Update on Attention Deficit Disorder

There is a general tendency to label as ADD (Attention Deficit Disorder) students who are restless and overly active in the classroom, or who appear to have difficulty attending to academic tasks. But, Cassandra Meents (State University of New York – Albany), who has reviewed the research studies on ADD, states that there is still considerable disagreement over the precise definition and cause of ADD as well as its treatment.

Despite such disagreement, there is a general consensus that inattention, impulsivity and hyperactivity are factors which contribute to a diagnosis of ADD. Researchers who believe ADD is a distinct, identifiable developmental disorder, maintain that symptoms “generally begin early in life and are exacerbated when the child enters school [and] is confronted by classroom rules, teacher demands, [and] increased parental expectations.”

Some researchers suggest that ADD may be a chemical brain disorder that is genetically based. Although it cannot be cured, they say, it can be treated and controlled. The majority of experts agree that ADD is not caused by diet, head injuries or poor parenting.

Treating the symptoms of ADD

Research efforts have been aimed primarily at identifying and treating the symptoms of ADD, rather than determining its cause. Increasingly, standard treatment consists of a trial on drugs plus behavior therapy and special education, if necessary.

But, surprisingly, few studies have been done to determine the success of special education classes or to determine how academic problems might be treated. Most research has focused on improving behavior and social relations, rather than on academic achievement.

To avoid the use of drugs, many parents turn to alternative therapies: diets, vitamins, behavior modification and psychotherapy. However, in several well-controlled studies, none of these alternatives has been proven effective.

One alternative to prescription medication suggested by researchers is to teach ADD children to self-monitor their own attending behavior. Keeping a record of their behavior can make children aware of their inattention and can be a way to begin learning self-control.

While there has been a considerable amount of research on drugs (psychostimulant medication), the results remain inconclusive, suggesting the need for further research. Although medication sometimes reduces the activity level of a child, it has no proven effect on academic achievement. It is probable that because it reduces disruptive behavior, medication of the ADD child remains popular among teachers.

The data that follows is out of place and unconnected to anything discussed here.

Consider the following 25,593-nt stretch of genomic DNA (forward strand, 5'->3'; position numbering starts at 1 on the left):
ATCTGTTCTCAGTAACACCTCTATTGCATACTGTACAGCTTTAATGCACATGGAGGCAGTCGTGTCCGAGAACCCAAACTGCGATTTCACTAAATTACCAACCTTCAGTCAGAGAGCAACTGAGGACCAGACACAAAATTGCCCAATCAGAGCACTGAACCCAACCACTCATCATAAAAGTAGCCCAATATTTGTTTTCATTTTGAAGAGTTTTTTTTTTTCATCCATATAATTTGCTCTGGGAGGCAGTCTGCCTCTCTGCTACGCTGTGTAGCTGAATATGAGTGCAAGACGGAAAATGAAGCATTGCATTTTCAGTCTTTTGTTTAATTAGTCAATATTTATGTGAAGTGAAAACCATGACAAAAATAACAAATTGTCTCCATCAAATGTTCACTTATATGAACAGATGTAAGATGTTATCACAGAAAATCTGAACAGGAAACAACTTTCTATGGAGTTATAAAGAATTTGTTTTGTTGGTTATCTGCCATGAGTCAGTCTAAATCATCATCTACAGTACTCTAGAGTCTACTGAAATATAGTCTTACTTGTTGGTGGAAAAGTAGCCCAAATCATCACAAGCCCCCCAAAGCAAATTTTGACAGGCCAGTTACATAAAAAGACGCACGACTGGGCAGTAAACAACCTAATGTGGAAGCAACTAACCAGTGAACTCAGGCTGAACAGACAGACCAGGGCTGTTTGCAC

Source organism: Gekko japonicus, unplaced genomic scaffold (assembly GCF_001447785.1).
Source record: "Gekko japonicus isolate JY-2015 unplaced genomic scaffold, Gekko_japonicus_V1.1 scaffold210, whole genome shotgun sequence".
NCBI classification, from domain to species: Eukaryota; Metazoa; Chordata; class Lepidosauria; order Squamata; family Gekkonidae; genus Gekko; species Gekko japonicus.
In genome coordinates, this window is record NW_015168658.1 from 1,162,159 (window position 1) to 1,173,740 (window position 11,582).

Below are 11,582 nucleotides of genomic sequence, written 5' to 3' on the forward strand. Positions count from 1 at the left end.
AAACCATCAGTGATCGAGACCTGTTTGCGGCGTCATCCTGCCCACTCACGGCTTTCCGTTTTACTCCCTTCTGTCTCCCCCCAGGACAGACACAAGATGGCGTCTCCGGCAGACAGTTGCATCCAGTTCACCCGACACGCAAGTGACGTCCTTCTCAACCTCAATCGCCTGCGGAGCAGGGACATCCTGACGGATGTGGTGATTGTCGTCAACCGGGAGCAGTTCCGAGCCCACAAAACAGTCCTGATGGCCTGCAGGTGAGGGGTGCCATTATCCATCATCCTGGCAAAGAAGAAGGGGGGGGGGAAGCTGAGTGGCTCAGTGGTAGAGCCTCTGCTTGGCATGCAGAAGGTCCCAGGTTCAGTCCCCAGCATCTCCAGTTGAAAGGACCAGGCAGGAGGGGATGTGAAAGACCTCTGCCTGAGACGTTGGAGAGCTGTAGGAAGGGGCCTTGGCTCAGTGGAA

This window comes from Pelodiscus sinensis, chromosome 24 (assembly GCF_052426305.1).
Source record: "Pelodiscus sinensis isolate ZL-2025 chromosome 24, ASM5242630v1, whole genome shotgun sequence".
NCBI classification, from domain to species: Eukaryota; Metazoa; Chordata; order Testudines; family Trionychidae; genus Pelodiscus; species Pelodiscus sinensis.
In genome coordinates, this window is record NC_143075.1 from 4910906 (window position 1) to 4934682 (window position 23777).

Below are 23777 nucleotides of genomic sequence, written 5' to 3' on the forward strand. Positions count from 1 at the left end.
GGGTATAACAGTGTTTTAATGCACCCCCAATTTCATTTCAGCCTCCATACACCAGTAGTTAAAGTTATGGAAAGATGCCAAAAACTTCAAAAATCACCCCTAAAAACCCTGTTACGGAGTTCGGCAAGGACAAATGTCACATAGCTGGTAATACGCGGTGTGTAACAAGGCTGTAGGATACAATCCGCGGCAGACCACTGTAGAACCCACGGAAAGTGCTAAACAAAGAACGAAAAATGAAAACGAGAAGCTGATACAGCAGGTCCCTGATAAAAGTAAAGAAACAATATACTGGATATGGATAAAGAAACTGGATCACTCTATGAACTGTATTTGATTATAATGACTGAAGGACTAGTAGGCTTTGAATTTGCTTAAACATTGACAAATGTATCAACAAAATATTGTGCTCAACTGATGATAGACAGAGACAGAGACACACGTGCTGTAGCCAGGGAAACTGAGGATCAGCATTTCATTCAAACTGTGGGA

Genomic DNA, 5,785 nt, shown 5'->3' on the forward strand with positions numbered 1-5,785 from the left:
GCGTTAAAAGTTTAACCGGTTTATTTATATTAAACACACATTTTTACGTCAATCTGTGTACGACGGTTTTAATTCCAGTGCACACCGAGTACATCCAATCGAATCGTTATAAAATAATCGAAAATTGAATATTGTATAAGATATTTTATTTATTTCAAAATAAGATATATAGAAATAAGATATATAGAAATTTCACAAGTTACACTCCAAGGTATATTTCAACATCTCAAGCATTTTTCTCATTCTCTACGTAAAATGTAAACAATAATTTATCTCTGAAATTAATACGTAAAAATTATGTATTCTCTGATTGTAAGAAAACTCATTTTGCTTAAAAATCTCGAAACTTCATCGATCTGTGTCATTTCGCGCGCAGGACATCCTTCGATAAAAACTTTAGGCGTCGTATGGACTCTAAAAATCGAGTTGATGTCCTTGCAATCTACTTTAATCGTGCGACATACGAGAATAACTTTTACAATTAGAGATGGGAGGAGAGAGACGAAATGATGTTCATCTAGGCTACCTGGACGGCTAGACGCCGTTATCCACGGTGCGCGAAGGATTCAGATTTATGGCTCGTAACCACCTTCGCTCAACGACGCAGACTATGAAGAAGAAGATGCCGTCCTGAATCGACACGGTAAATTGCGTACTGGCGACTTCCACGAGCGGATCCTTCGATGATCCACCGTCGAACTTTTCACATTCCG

Underachievers may be labeled ADD

Meents writes that ADD may remain essentially a problem for educators, whatever the conclusions reached by researchers. She reports that an ever-increasing number of children are being labelled ADD, and that this is a matter of concern. She reminds teachers that behavior-rating scales are imperfect tools of assessment and should not be used as the sole factor in determining ADD. Diagnosis of ADD, as mandated by Public Law 94-142, should always be (but often is not) based on sustained observation of students in various classroom settings.

Some researchers believe that inattentiveness can be due in some measure to “deficiencies in the educational environment.” Underachievers who do not necessarily exhibit ADD characteristics but who, for unknown reasons, simply cannot or do not perform, are sometimes mistakenly identified as ADD.

High-ability boys, for example, are frequently intolerant of rote activities and may exhibit poor attention during many routine classroom tasks. Also, children of lower ability may respond to inappropriately difficult tasks by not paying attention. Researchers suggest that teachers try lowering the difficulty level of academic tasks to see if the child’s “time on task” increases.

For high-ability students who have difficulty attending, they suggest assigning challenging, highly interesting tasks to see if their attention improves. Observation should, therefore, include evaluation of the learning environment to determine the appropriateness of assigned work.

The precise nature of ADD is still under study, but Meents concludes that it appears certain that ADD inhibits learning in group situations where these children experience the most difficulty attending to tasks. Although many ADD children do quite well on a one-to-one basis, in general, they have difficulty in any situation that requires self-control. Meents states that evidence is emerging which indicates that the ability to task varies with the situation. Individualizing instruction – making lessons interesting to the child as well as instructionally appropriate – can help.

“Attention Deficit Disorder: A Review of Literature” Psychology in the Schools, April 1989, Volume 26, Number 2, pp. 168-178.

Published in ERN November/December 1989 Volume 2 Number 5

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